June 5, 1996
Don McKenzie and David McKitterick after the lecture
To a packed lecture theatre in Oxford's English Faculty,
Barry Bloomfield, Chairman of the McKenzie Trust, began his
Bloomfield: We come here this evening to hear a lecture by David
McKitterick, "Printers in the Marketplace", but before that, I'm going
to delay you for a few moments, so please bear with me while I explain
to you how this lecture came to be. It's a sort of explication de lecteur.
It is the first lecture - public annual lecture - to be sponsored by something
called the McKenzie Trust. Now the McKenzie Trust has two aims. It is to
establish an annual public lecture, delivered at Oxford University by a
distinguished scholar on the history of the book, scholarly editing, bibliography
and the sociology of texts - this is the inaugural lecture. And it is to
establish the D.F McKenzie Prize for excellence in teaching as an annual
reward in recognition of distinction for teaching in this University.
Now it is, as our honorand will have gathered by now [laughter],
to commemorate the life and achievement (and that doesn't mean that he
is any danger of conking out! [laughter]) of Donald Francis McKenzie.
And it was a concerted effort by his friends, his colleagues, his pupils,
and his ex-pupils - and these are not mutually exclusive categories, I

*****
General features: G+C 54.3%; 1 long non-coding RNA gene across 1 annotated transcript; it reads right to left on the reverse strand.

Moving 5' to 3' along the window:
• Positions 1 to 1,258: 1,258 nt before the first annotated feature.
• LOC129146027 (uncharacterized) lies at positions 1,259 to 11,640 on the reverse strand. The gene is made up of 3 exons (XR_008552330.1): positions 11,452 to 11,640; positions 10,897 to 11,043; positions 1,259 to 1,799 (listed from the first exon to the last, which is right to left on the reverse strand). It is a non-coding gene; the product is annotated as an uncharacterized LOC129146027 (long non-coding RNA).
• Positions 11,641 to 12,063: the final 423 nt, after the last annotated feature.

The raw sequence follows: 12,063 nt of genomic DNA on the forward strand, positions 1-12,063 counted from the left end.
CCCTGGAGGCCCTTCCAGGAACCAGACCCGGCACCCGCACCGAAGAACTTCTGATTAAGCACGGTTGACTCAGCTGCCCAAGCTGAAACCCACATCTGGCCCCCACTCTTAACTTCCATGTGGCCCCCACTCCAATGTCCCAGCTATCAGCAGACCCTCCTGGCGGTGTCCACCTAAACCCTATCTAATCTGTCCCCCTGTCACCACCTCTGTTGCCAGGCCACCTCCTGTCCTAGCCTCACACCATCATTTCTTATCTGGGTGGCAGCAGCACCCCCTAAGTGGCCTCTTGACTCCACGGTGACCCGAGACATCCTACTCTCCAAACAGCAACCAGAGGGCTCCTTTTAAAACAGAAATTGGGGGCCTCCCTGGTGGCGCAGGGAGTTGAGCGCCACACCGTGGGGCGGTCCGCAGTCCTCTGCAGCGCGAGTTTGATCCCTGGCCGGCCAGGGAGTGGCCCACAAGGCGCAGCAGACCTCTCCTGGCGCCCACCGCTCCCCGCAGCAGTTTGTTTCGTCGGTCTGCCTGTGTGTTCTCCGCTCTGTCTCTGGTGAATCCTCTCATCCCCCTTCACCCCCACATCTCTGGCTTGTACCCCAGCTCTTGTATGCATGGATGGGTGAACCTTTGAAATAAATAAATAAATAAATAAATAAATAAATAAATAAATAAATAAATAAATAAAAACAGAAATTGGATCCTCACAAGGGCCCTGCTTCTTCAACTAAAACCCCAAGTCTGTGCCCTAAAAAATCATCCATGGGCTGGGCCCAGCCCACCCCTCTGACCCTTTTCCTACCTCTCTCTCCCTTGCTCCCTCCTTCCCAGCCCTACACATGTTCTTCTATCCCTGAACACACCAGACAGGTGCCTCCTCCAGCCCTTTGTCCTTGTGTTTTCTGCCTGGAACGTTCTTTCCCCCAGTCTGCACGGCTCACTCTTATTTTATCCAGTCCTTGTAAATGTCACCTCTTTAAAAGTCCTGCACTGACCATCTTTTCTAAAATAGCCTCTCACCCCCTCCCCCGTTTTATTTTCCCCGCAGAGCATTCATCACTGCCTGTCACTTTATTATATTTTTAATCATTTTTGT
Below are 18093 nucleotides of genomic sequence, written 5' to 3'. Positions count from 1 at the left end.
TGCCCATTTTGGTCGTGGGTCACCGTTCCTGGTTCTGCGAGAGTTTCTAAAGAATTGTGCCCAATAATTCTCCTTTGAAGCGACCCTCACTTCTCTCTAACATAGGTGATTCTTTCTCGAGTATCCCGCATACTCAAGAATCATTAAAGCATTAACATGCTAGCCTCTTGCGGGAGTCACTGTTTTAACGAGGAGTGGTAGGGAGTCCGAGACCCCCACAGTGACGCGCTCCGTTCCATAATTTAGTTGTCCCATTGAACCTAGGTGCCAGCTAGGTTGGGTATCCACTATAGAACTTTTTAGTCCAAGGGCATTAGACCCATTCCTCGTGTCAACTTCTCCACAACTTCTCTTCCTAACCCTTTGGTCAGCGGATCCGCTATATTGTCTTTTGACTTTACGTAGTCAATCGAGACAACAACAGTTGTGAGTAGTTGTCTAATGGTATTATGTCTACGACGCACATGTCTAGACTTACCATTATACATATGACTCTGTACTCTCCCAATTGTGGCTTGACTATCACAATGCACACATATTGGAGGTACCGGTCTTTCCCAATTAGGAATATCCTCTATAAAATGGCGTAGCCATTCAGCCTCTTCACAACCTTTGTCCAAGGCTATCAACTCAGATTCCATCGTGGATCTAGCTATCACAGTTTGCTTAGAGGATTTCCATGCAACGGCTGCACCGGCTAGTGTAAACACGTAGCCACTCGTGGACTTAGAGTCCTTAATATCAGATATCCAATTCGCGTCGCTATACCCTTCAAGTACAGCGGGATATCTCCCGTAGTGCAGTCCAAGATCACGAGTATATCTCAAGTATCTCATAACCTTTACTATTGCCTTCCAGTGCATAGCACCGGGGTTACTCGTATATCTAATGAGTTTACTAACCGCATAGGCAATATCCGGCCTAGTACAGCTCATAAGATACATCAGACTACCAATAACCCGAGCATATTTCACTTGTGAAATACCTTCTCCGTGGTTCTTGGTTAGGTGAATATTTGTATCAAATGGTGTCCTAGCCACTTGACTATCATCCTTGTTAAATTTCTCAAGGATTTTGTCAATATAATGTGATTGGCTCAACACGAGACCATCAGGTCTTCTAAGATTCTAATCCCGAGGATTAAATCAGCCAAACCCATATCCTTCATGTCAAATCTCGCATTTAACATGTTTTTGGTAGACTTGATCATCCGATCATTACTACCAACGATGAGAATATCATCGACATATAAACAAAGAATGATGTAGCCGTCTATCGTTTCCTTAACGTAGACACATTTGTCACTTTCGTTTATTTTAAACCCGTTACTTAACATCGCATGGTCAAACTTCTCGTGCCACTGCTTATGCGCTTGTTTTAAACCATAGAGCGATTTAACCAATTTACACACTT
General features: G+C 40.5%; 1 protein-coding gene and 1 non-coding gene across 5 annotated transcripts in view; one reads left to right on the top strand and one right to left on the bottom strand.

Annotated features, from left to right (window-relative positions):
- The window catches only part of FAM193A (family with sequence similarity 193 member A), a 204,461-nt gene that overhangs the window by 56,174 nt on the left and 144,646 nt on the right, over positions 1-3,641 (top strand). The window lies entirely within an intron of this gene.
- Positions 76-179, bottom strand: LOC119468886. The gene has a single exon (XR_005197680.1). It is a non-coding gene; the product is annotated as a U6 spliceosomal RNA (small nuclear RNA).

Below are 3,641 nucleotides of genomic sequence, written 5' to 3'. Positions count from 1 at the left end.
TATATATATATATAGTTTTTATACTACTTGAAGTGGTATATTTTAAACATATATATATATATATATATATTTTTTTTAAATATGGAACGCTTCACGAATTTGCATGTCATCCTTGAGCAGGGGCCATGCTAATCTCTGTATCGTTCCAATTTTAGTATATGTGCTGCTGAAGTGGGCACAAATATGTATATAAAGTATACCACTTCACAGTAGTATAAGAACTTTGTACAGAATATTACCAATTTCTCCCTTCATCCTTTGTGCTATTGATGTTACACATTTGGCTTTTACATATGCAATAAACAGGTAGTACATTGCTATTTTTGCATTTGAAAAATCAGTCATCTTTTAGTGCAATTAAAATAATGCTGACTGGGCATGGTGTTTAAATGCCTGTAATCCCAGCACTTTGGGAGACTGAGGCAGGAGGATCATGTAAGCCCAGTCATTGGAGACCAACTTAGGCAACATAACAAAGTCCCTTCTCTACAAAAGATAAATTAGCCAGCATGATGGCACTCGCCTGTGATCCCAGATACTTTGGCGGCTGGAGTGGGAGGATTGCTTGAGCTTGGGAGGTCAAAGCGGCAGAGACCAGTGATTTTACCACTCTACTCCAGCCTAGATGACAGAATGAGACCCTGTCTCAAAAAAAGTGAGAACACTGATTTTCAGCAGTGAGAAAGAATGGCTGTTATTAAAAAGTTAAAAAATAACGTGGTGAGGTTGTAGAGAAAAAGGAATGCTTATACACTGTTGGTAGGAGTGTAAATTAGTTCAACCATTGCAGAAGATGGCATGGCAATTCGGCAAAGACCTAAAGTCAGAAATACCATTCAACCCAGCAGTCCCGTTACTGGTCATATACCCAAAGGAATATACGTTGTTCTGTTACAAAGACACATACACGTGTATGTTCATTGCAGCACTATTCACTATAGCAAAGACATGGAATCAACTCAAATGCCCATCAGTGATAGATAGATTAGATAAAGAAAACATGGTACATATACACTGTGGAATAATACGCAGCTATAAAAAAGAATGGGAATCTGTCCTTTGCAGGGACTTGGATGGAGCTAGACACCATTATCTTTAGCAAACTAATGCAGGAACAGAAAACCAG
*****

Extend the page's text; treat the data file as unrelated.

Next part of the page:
The ordinary festschrift, while it clutters up the library shelves,
is very worthy piece of work but it does get forgetten and it does get
superseded. And it is not our intention - the progenitors of the McKenzie
Trust - that this will happen in this case - we want it to go on.
I should say here that this is not an Oxford-centred effort alone. Support
has come from the United Kingdom generally, from Schools of English, from
societies, from associations - both here, and in the United States, and
in the "Far Antipodes", as W. Grace [?] might have said. (I'm sure Don
would appreciate that reference!) It has been widely supported, and it
would not have escaped the percipient textual critics in this room that
today is the fifth of June in which Don joins the Old Age Pensioners club!
[Laughter] We will not sing "Happy Birthday" to Don, but I trust
that we will congratulate him after this lecture!
We have much to congratulate him on. He has published an enormous amount
of work - we all use his laboriously-compiled Stationers' Company's Apprentice
Registers, his analyses of the annual statistics of printing in this country,
his Panizzi lectures, his history of Cambridge University printing. I think
the Panizzi lectures were a particularly groundbreaking effort - they roused
enormous hostility in the United States! [Laughter] The other one
- the one I always remember - was "Printers of the Mind" in Studies
in Bibliography - the first offensive in the enemy's camp, as you might
say! But it was again something which reminded us that bibliographers,
looking for commas and press figures and so on, should get their noses
up out of the books occasionally, look at the records and look at the people
who actually produced the books. Don, by his teaching achievement here
and by his general effervescence, has imported humanity back into bibliography
- to our mutual benefit.
This Trust has proceeded hugger-mugger up to now, surreptiously going around
putting the arm on people, extracting money from here, and all the rest
of it - but I should like you to know that our indefatigable and indispensable